Scott London has beautifully captured Burning Man once again. This year, the behemoth desert based event (which sold out for the first time in 25 years) seemed to me even grander in scale then in years past. There were so many major pieces of art burning that I could barely keep up.
In the exclusive interview below, London was kind to answer a few questions about his experience this year at Burning Man and how he captures his incredible shots in such a harsh, dusty environment. Just a small sampling of his diverse portfolio, see many more photographs at ScottLondon.com.
If you are thinking of going to Burning Man next year make sure to check out their Survival Guide, or if you’d like to see another take on photographing the event, see our post on Eric Schwabel’s one man mobile studio.
VN: What originally inspired you to do photography at Burning Man?
London: I had no intention of taking pictures when I first attended Burning Man. I’m a radio and print journalist, but words can only go so far in describing something as visually intoxicating as Burning Man. Photography seemed like a better choice. Unfortunately all I had the first year was a cheap 3-megapixel camera, one that barely survived the heat and dust at that. I came back the following year with better equipment and a determination to record something of the beauty, the creativity, the whimsy, the sexuality and the sheer outrageous good fun of Burning Man.
VN: Have you seen the event become more commercial or has it retained its original spirit?
London: The gathering has certainly changed over the years. It now attracts more than 50,000 people a year which means that it has to be carefully organized and tightly managed. Old-timers complain that there are now too many rules, too much bureaucracy, and too many folks walking around with badges and walkie-talkies. To some extent they’re right. Don’t forget, Burning Man was started by people who wanted to get away from that. They wanted to abandon rules and conventions and see what would happen if they really set their creativity free. It made for a tight-knit community and many brilliant and inspired projects. But the early years were also marked by recklessness, chaos and mayhem. That would never work given the size of the event today. So yes, it’s changed.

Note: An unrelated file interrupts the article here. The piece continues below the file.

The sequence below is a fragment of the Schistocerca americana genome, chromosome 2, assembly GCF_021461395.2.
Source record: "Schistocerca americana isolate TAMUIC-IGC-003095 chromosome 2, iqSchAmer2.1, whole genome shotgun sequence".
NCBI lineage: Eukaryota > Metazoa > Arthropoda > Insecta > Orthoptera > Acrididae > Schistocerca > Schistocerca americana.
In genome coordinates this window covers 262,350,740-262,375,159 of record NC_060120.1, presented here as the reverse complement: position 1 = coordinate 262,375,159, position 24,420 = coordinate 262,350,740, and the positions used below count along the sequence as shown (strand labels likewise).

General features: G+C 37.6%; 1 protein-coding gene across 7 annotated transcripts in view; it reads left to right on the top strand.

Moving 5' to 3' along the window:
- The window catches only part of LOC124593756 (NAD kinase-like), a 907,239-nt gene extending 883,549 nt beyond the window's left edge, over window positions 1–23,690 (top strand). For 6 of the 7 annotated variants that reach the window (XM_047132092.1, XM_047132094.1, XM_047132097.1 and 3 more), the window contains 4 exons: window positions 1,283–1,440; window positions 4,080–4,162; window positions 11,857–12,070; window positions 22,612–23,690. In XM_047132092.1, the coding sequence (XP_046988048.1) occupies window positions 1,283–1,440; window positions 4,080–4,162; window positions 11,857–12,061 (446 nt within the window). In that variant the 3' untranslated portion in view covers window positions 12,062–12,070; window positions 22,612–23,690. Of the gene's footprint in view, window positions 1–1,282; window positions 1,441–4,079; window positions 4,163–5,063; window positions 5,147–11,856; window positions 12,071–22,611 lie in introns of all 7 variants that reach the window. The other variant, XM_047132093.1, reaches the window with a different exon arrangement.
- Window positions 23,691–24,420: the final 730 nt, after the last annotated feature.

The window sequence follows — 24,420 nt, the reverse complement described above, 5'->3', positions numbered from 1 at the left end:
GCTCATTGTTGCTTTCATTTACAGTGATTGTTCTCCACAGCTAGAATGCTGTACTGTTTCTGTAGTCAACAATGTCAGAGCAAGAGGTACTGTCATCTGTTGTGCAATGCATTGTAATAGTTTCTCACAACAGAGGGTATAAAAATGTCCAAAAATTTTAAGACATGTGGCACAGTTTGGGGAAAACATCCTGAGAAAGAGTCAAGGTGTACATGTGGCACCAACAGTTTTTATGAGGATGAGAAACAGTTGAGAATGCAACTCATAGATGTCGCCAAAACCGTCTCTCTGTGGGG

VN: Has your approach to photography changed since you first started attending Burning Man?
London: I started out as a photojournalist looking for candid moments. My best shots seemed to come from happening upon something interesting. That’s still true to some extent. But over the years, I’ve adopted a more participatory approach. My best images now come from working with people to create images that can stand on their own. It’s more collaborative, more creative, and a lot more enriching.
VN: What kind of equipment do you use now?
London: I use a pair of Canon DSLRs along with a handful of lenses. Nice equipment, but nothing special. Photographers obsess too much about gear, in my view. At Burning Man, convenience trumps everything. Your gear has to be light so that you can carry it around for hours on end. It has to be rugged so that it can handle a week of intense heat and dust. And it has to be versatile so you can use it in a variety of settings, some of them quite challenging — like hanging out of an ultralight or suspended above a sea of people in a 40-foot boom lift.
VN: What’s the most memorable feedback you’ve received?
London: I’m grateful when people tell me that my images capture the enchantment they’ve experienced at Burning Man. That kind of feedback means a lot because Burning Man is often a transformative experience for people. I’m also happy when people tell me they decided to go to Burning Man the first time after seeing my images. But the most memorable moment, I would say, was when I received an e-mail from a guy who makes world class prints. He said he was so inspired by my photographs that he wanted to make a series of fine art prints as a gift to me. We got to know each other and today he is among my most treasured friends. The gesture embodied so much of what I love about Burning Man — the creativity, the inspiration, the generosity, and the impulse to create a community around the things we love.